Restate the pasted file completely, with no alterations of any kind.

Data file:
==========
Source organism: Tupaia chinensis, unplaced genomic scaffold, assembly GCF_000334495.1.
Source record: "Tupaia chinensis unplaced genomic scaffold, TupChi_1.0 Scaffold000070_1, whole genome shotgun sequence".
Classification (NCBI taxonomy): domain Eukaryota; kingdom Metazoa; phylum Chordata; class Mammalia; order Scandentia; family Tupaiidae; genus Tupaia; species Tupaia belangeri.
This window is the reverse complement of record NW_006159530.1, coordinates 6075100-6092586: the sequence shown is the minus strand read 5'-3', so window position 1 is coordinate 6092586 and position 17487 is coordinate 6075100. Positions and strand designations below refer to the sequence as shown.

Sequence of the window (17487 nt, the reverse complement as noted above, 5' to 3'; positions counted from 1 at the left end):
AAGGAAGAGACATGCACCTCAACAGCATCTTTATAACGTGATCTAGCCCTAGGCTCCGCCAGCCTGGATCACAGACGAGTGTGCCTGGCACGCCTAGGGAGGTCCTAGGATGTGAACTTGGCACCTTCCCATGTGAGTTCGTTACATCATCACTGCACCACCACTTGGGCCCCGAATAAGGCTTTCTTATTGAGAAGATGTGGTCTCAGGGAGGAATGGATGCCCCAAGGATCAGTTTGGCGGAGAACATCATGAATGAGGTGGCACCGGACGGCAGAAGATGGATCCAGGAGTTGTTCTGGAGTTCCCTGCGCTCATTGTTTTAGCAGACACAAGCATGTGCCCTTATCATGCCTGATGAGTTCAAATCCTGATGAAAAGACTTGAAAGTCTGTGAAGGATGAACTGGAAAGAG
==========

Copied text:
Source organism: Tupaia chinensis, unplaced genomic scaffold, assembly GCF_000334495.1.
Source record: "Tupaia chinensis unplaced genomic scaffold, TupChi_1.0 Scaffold000070_1, whole genome shotgun sequence".
Classification (NCBI taxonomy): domain Eukaryota; kingdom Metazoa; phylum Chordata; class Mammalia; order Scandentia; family Tupaiidae; genus Tupaia; species Tupaia belangeri.
This window is the reverse complement of record NW_006159530.1, coordinates 6075100-6092586: the sequence shown is the minus strand read 5'-3', so window position 1 is coordinate 6092586 and position 17487 is coordinate 6075100. Positions and strand designations below refer to the sequence as shown.

Sequence of the window (17487 nt, the reverse complement as noted above, 5' to 3'; positions counted from 1 at the left end):
AAGGAAGAGACATGCACCTCAACAGCATCTTTATAACGTGATCTAGCCCTAGGCTCCGCCAGCCTGGATCACAGACGAGTGTGCCTGGCACGCCTAGGGAGGTCCTAGGATGTGAACTTGGCACCTTCCCATGTGAGTTCGTTACATCATCACTGCACCACCACTTGGGCCCCGAATAAGGCTTTCTTATTGAGAAGATGTGGTCTCAGGGAGGAATGGATGCCCCAAGGATCAGTTTGGCGGAGAACATCATGAATGAGGTGGCACCGGACGGCAGAAGATGGATCCAGGAGTTGTTCTGGAGTTCCCTGCGCTCATTGTTTTAGCAGACACAAGCATGTGCCCTTATCATGCCTGATGAGTTCAAATCCTGATGAAAAGACTTGAAAGTCTGTGAAGGATGAACTGGAAAGAG